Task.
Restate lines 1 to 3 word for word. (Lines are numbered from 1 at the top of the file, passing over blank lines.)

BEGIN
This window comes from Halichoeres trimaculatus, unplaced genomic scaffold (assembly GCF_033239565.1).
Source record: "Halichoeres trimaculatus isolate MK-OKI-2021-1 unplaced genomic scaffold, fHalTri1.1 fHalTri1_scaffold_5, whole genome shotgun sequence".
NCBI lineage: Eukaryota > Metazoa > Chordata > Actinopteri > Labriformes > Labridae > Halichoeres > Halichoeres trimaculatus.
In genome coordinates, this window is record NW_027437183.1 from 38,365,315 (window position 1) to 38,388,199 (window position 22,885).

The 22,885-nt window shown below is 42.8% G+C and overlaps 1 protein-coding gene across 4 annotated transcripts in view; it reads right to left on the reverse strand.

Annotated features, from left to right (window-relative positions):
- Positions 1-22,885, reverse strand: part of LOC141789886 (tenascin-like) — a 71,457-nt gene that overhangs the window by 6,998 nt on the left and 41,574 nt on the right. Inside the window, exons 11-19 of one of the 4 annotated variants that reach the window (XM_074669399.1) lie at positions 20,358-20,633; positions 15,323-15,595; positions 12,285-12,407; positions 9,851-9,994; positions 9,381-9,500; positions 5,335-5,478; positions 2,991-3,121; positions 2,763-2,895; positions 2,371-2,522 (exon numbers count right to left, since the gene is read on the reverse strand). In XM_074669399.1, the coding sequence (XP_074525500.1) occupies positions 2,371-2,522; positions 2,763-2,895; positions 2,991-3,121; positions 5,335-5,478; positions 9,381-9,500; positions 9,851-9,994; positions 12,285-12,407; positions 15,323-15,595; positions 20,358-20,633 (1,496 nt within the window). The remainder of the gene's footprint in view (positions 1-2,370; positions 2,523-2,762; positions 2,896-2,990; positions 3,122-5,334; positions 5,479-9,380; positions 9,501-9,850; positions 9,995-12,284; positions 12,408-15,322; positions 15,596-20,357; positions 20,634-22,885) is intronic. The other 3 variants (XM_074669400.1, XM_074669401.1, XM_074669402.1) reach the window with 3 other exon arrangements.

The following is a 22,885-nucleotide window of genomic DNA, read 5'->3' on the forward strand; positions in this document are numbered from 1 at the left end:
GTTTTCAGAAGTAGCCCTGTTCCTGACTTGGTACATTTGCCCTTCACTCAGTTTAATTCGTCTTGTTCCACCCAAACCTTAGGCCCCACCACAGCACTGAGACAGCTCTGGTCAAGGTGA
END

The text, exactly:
This window comes from Halichoeres trimaculatus, unplaced genomic scaffold (assembly GCF_033239565.1).
Source record: "Halichoeres trimaculatus isolate MK-OKI-2021-1 unplaced genomic scaffold, fHalTri1.1 fHalTri1_scaffold_5, whole genome shotgun sequence".
NCBI lineage: Eukaryota > Metazoa > Chordata > Actinopteri > Labriformes > Labridae > Halichoeres > Halichoeres trimaculatus.